Aubameyang fluffs late Arsenal penalty to hand Spurs controversial draw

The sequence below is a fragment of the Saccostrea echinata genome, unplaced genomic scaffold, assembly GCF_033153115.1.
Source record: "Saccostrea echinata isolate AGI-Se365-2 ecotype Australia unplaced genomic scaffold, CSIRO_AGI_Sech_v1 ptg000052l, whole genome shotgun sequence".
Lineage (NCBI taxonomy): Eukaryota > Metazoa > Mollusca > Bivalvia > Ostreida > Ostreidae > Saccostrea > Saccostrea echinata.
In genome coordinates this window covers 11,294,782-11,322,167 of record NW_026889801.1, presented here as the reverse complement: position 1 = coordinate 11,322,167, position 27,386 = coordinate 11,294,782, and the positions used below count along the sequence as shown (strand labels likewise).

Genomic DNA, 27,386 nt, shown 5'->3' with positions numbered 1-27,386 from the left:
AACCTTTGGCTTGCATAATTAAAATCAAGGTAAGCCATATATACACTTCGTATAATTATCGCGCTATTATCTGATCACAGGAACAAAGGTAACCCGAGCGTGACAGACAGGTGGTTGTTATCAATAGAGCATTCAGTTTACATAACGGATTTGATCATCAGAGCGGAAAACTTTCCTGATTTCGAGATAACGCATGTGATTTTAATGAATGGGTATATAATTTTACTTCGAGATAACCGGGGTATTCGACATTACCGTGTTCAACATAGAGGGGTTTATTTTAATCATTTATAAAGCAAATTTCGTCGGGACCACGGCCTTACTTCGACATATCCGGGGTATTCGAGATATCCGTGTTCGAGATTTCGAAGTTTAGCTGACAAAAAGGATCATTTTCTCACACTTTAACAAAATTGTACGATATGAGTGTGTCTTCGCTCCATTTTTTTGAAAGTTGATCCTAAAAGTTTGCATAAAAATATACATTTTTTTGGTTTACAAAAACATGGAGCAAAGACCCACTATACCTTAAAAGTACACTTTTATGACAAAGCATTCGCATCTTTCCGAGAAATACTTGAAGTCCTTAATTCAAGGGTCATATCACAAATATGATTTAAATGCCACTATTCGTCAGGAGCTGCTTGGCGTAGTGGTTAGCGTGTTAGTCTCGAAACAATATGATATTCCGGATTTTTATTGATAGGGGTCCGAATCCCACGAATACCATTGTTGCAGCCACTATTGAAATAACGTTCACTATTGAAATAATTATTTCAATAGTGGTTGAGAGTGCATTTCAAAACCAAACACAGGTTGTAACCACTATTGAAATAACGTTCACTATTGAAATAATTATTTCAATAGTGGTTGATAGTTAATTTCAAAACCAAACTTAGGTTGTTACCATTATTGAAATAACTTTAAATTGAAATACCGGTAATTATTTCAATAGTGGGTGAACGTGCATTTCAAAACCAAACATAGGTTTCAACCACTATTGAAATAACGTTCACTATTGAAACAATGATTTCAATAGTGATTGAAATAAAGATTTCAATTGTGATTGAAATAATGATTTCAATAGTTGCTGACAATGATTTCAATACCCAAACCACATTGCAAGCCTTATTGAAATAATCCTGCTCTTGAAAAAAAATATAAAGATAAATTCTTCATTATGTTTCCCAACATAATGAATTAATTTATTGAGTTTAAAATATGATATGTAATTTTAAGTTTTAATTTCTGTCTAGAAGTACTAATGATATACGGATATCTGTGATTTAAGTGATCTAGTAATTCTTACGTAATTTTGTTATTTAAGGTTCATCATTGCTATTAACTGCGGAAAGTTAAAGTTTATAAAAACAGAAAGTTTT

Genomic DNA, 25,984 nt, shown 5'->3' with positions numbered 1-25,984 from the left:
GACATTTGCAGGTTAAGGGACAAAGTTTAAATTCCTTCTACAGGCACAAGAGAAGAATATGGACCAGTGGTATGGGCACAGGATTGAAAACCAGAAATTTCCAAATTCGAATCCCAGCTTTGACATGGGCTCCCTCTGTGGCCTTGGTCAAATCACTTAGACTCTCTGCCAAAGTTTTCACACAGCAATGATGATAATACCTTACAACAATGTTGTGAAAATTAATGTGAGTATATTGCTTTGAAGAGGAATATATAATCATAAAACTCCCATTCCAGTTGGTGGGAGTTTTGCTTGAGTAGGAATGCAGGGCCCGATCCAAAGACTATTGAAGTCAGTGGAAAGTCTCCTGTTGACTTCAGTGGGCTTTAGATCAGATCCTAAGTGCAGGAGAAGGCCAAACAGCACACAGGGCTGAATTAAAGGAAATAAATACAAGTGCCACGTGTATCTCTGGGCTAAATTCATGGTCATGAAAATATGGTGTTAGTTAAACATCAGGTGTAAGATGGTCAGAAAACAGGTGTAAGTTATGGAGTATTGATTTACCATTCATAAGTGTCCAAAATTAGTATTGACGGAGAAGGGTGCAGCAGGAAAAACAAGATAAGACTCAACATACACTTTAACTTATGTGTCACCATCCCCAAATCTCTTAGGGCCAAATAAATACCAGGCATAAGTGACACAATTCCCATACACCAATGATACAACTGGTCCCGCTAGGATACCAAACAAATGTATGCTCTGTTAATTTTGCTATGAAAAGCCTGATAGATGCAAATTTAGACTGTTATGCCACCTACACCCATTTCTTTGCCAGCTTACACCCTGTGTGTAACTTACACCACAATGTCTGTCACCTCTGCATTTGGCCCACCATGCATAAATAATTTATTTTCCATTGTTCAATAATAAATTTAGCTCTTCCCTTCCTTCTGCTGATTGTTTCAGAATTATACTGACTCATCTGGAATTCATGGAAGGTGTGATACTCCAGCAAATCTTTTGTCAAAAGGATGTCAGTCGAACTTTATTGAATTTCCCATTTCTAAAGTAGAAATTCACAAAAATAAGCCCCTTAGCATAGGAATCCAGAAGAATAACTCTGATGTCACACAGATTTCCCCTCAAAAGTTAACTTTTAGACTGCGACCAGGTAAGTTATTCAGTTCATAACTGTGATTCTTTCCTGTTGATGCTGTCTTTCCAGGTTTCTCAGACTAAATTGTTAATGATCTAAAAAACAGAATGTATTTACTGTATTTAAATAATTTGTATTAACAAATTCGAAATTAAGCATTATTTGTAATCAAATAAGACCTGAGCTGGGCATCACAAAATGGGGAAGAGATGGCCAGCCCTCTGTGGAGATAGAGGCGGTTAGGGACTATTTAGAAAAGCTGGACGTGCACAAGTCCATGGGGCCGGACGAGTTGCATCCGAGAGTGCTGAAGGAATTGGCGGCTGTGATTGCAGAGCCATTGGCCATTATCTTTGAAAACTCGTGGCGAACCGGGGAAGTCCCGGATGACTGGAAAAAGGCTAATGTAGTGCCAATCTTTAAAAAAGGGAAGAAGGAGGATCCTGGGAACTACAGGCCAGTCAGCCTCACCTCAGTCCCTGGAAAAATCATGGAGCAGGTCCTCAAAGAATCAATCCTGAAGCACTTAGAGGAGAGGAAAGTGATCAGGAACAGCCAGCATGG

Hugo Lloris celebrates with Harry Kane and teammates after saving Pierre-Emerick Aubameyang’s penalty[/caption] On the finest of margins can matches, and even seasons, turn. Tottenham were labouring against their bitter rivals, seemingly out of ideas against an Arsenal team that led through Aaron Ramsey and had executed Unai Emery’s gameplan to the letter. Spurs were staring at a third consecutive Premier League defeat and the last time that happened was in 2012. The implications were grave. Mauricio Pochettino had conceded that the title was out of reach for his team after the losses at Burnley and Chelsea but another reverse would have imperilled their top-four hopes while simultaneously encouraging Arsenal. Then Christian Eriksen floated in a 73rd-minute free-kick and everything changed. Harry Kane was in an offside position but, contentiously, it was not spotted. If the Spurs striker had not been ahead of the line, perhaps Shkodran Mustafi would not have felt the need to barge him. But he did and when the penalty was awarded, Kane duly scored his ninth goal in nine north London derbies. Spurs had their reprieve. Or did they? There was still time for another twist after another controversial penalty award. This time it was for Arsenal. Pierre-Emerick Aubameyang, the substitute, had the position on Davinson Sánchez and there was some tussling but the Spurs defender did not appear to trip him. Nonetheless, after going down, Aubameyang found himself standing over a last-gasp kick to win it and give Arsenal a sixth win in seven league game. However, Hugo Lloris read his intentions and dived to save. There was more. When Alex Iwobi crossed from the rebound, Aubameyang looked set to convert from close range only for Jan Vertonghen to make a last-ditch challenge. At the very end, another Arsenal substitute, Lucas Torreira, was given a straight red card for a high and out-of-control lunge at Danny Rose and, when the dust settled, Spurs could reflect on having stopped the rot and Arsenal nursed feelings of what might have been. If the nerves were not already jangling for Spurs, they surely were on 15 minutes when Ramsey put Arsenal into a lead that they merited. Emery’s team had looked the more sure-footed and aggressive in the early running and the concession was a disaster from the Spurs point of view. At first, it felt as though Ramsey had to have been offside when he surged on to Alexandre Lacazette’s pass but the replays would lay bare the full horror of the defensive breakdown. Ramsey was onside because he was inside his own half when the ball was played. Yes, he had the entire Spurs half into which to sprint, round Lloris, hold off the chasing Victor Wanyama and roll home. The villain of the piece was Sánchez. He committed himself to reaching a ball out of the Arsenal defence in front of Lacazette and, when he missed it, the alarm bells sounded. It was not only a bad misjudgment but a needless decision in the first place. Lacazette had snatched at a second minute chance after Iwobi’s pass had deflected through to him – he looked offside, although there was no flag – and there was a certain vulnerability to Spurs. Given that Pochettino started with three centre-halves and Wanyama and Moussa Sissoko in front of the defence, there ought not to have been but they were so determined to press high and spark moves with early turnovers that there was space in behind for Arsenal to exploit. Iwobi almost did so in the 42nd minute, running at Kieran Trippier and curling a shot for the far corner. Lloris dived to save. It was an entertaining spectacle; Spurs pushing, Arsenal punching on the counter. Spurs made attacking inroads after the midway point of the first-half and they would have been level at the interval but for a marvellous double stop from Bernd Leno on 44 minutes. Kane sprang Eriksen clear of Arsenal’s offside trap with a dinked ball and, from close-range, the midfielder saw Leno leave his line quickly, close the space and block the volley. Sissoko guided the rebound back towards goal only for Leno to regain his footing, plunge to his left and save. Spurs had seen a thumping Kane header from Trippier’s free-kick correctly ruled out for offside and they were on the front foot. Son Heung-min almost tricked his way through a crowded defence but he had too many men to beat and this was a key point – in the first half, Arsenal defended well in numbers. In the one-on-one duels, they impressed, too – particularly Sokratis Papastathopoulos. Emery swapped Lacazette with Aubameyang in the 56th minute and, by then, his team might have been further in front. The chance had been created for Lacazette, from Nacho Monreal’s cut-back after Iwobi’s pass but the striker side-footed wide of the far post. Source]]>

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